“He yelled out, ‘Hey, my friend wants to be an umpire,’ and Williams said, ‘Okay, if you’re serious, come down after the game and we’ll talk,’ ” Jamie recalled. “Dad went home and changed, almost like it was an interview. He went down and Williams said, ‘Here’s information for an umpires’ school in Gulfport, Fla., and if you’re serious, you need to go down there and try out.’ They had hundreds of guys, and Dad was one of two or three they picked. Couple years in the minor leagues and then he was up in the big leagues.’’

Mr. McKean settled in the Tampa Bay area in the early 1980s with his wife, Ann, who died in 2007 of cancer. Their two sons, Jamie and Brett, played baseball at Clearwater Central Catholic and for the University of Tampa, and they still live in the area. Jamie is a lawyer, Brett a St. Petersburg police officer.

A lesson Mr. McKean taught his boys that stuck, Jamie said, was to make connections with everyone, not just the stars and big names.


Before going into umpiring, Mr. McKean played in the Canadian Football League, and also worked as a hockey referee at the college level with aspirations of advancing to the NHL but for the slight problem of not skating well.

Jim got into umpiring in an interesting way, Jamie recalled.

After his football career ended by injury and he was unable to make it as a hockey referee, Mr. McKean was attending an Expos game in his native Montreal with a friend who got the attention of umpire Billy Williams.

"He yelled out "Hey my friend wants to be an umpire,' and Williams said, “Okay, if you’re serious come down after the game and we’ll talk. Dad went home and changed almost like it was an interview. He went down and Williams said, “Here’s information for an umpires' school in Gulfport, Fla., and if you’re serious you need to go down there and try out,'” Jamie said. "They had hundreds of guys and dad was one of two or three they picked. Two years in the minor leagues and then he was up in the big leagues.''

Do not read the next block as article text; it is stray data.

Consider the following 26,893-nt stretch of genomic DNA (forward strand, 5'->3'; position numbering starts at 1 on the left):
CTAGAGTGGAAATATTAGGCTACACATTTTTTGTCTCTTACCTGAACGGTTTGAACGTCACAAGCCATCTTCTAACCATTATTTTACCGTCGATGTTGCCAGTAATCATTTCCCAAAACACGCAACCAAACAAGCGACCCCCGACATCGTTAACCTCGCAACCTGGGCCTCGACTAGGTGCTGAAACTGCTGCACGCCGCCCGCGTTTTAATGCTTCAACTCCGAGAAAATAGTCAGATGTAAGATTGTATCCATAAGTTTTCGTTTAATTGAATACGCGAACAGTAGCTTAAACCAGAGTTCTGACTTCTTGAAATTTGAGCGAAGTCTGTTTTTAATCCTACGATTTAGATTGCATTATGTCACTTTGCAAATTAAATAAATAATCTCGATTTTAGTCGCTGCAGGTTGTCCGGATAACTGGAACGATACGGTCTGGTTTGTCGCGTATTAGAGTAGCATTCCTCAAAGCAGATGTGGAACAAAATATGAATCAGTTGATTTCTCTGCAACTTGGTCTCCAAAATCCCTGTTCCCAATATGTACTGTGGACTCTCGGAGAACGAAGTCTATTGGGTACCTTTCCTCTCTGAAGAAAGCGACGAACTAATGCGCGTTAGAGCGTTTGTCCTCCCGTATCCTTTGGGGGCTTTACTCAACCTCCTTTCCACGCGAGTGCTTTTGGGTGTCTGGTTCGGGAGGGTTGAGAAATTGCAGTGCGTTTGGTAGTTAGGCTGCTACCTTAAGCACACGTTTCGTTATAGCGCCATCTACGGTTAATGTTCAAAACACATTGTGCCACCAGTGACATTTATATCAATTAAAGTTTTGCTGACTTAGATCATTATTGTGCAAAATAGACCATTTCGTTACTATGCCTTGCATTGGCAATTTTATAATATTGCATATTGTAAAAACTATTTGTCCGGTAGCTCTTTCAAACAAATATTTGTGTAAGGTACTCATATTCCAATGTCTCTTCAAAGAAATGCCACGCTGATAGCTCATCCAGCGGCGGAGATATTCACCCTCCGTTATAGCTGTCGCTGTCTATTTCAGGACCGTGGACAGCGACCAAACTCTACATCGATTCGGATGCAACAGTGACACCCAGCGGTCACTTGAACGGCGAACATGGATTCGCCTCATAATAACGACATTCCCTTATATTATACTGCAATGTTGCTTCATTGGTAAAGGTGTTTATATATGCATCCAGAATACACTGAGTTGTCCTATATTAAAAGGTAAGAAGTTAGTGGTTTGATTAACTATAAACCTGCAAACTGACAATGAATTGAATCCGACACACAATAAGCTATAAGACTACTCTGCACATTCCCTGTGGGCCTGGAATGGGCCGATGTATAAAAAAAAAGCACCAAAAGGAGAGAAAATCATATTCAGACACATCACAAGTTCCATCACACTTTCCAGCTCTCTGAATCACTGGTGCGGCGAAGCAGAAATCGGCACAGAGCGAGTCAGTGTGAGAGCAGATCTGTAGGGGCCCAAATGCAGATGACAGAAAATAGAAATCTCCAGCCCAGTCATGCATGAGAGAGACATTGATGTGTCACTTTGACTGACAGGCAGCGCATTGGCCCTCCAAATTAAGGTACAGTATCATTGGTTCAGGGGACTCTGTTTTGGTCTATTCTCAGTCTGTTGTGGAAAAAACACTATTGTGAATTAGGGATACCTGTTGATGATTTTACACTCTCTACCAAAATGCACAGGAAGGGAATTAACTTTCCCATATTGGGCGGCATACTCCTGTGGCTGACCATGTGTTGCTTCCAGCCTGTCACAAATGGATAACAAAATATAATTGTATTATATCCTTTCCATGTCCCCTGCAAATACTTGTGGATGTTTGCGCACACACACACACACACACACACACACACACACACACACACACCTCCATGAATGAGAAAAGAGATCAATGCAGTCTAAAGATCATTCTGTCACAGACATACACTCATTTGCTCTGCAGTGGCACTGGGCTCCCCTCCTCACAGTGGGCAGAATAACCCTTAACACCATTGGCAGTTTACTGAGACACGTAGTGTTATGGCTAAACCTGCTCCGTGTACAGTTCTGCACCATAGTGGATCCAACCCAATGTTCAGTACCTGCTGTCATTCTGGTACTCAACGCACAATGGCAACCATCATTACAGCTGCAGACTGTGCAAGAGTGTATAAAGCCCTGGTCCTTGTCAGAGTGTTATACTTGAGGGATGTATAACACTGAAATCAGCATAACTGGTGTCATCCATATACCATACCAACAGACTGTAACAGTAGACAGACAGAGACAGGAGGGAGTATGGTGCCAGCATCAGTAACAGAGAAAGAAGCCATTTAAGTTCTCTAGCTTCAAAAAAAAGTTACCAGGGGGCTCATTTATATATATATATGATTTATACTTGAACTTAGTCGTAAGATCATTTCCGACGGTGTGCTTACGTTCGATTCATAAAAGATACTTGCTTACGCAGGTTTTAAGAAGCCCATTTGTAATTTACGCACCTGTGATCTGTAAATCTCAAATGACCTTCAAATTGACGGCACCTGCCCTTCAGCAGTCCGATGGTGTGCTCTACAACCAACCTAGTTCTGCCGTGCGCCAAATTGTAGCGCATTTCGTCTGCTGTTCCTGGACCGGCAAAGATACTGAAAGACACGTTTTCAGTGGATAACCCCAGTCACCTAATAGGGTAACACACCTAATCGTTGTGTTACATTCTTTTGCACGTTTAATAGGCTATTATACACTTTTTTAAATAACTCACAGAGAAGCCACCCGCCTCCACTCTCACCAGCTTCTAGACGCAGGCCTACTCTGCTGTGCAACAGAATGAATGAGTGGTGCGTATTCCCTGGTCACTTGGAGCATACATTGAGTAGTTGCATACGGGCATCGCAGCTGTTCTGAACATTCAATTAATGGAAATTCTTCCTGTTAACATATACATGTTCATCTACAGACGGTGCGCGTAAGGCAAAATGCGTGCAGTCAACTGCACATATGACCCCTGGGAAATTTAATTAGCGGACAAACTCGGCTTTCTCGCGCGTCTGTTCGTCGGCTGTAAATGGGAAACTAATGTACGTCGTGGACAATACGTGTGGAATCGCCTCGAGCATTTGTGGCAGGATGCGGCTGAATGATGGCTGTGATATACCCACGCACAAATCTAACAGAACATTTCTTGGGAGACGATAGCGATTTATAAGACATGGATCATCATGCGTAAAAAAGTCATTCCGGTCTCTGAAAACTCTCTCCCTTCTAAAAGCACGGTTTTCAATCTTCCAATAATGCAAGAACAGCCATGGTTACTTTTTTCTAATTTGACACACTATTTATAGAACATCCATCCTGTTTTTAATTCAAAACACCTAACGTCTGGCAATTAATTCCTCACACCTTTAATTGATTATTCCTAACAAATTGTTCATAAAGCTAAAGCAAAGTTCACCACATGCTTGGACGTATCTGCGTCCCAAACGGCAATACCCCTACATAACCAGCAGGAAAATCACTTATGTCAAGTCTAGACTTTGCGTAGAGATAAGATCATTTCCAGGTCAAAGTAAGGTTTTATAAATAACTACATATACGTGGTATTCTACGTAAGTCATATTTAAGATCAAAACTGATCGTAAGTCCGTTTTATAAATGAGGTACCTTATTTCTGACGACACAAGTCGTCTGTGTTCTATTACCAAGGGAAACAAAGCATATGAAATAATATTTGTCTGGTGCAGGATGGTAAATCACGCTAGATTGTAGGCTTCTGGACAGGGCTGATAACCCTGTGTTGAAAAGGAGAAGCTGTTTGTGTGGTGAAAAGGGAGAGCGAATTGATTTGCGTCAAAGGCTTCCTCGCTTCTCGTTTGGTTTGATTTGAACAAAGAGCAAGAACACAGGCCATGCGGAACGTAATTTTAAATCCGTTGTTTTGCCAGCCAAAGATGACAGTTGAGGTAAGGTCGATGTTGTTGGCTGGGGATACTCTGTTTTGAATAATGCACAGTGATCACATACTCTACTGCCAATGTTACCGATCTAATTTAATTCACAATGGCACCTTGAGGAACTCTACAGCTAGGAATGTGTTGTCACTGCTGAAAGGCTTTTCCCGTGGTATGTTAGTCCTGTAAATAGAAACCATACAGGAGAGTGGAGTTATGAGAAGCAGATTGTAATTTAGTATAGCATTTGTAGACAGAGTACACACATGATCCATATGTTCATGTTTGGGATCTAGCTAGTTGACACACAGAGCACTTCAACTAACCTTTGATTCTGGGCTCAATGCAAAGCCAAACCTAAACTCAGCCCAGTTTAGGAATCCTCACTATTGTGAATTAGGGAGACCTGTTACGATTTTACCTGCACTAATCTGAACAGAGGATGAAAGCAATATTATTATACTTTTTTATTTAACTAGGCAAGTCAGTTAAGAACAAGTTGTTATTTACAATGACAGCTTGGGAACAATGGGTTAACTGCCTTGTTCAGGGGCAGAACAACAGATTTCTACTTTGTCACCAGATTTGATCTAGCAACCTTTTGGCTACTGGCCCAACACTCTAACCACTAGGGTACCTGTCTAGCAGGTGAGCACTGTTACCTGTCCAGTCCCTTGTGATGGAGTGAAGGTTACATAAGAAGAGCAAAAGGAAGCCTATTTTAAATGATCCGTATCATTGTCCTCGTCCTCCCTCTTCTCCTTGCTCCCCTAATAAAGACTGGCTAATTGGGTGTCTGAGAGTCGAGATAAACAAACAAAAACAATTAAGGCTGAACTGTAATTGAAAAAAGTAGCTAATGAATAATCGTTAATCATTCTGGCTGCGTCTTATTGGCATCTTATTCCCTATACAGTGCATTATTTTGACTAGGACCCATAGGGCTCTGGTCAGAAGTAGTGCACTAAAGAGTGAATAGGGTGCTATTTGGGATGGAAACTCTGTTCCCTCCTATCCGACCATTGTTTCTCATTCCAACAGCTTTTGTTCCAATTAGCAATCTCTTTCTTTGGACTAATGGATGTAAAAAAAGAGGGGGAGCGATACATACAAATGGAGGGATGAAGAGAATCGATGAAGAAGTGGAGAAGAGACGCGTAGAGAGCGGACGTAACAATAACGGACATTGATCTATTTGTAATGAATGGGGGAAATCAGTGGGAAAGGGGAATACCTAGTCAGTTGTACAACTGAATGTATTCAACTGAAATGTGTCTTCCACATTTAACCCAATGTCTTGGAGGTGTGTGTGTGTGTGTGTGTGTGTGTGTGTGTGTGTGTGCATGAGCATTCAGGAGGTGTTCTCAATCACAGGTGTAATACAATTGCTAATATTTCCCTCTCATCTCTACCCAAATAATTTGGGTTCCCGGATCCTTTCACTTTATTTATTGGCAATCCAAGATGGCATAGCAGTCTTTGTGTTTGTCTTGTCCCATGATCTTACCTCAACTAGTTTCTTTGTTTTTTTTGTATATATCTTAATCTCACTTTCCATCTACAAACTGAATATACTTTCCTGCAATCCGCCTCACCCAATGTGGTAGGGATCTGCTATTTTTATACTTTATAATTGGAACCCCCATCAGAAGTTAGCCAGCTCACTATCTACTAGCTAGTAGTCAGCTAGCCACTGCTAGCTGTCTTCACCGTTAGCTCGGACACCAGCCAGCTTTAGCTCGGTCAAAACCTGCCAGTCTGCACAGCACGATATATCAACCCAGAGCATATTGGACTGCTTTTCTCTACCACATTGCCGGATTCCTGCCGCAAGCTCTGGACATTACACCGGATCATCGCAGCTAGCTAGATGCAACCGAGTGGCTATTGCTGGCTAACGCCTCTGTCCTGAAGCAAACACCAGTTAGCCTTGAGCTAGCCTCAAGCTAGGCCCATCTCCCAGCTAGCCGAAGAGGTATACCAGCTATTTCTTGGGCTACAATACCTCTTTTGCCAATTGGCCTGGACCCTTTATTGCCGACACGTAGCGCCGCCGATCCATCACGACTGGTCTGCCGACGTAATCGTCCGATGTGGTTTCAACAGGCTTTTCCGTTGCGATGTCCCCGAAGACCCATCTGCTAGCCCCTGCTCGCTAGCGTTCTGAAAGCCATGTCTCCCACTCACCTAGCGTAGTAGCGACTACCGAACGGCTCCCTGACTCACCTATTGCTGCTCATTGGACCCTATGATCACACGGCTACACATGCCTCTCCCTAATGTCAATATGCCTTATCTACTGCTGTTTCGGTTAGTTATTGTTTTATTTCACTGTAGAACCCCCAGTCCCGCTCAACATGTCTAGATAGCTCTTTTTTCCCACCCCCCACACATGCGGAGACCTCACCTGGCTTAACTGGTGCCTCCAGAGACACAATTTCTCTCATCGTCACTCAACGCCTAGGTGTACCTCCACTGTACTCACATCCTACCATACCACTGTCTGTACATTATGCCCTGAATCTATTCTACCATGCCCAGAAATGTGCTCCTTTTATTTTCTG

A lesson Mr. McKean taught his boys that stuck, Jamie said, was to make connections with everyone, not just the stars and big names.

"He’d say it was not just important you were friends with Alex Rodriguez, but you needed to be friends with the clubhouse guy, the security guy, the groundskeepers,’’ Jamie said. “He loved every bit of his job. He loved his friendships with everybody. ... He loved, loved, loved hanging out with you guys in the press box.’’

Among other honors, Mr. McKean, the first MLB umpire from Canada, was a member of the Canadian Baseball and Florida State League halls of fame.

MLB officials and umpires held a moment of silence in his honor at their annual meetings Thursday in Arizona, and issued this statement: "Major League Baseball sends its deepest condolences to the family and friends of Jim McKean, an accomplished Major League Umpire and later an Umpire Supervisor for the Office of the Commissioner. Jim was a highly respected figure in the sport, and we are particularly grateful that he represented our game so well in his native Canada.”

Viewing will be held from 6-8 p.m. Sunday at the Anderson McQueen Funeral Home, 2201 Dr. Martin Luther King Jr. St. N, St. Petersburg. Funeral services will be 9:30 a.m. Monday at the Holy Family Catholic Church, 200 78th Ave. NE, St. Petersburg.

Contact Marc Topkin at mtopkin@tampabay.com. Follow @TBTimes_Rays.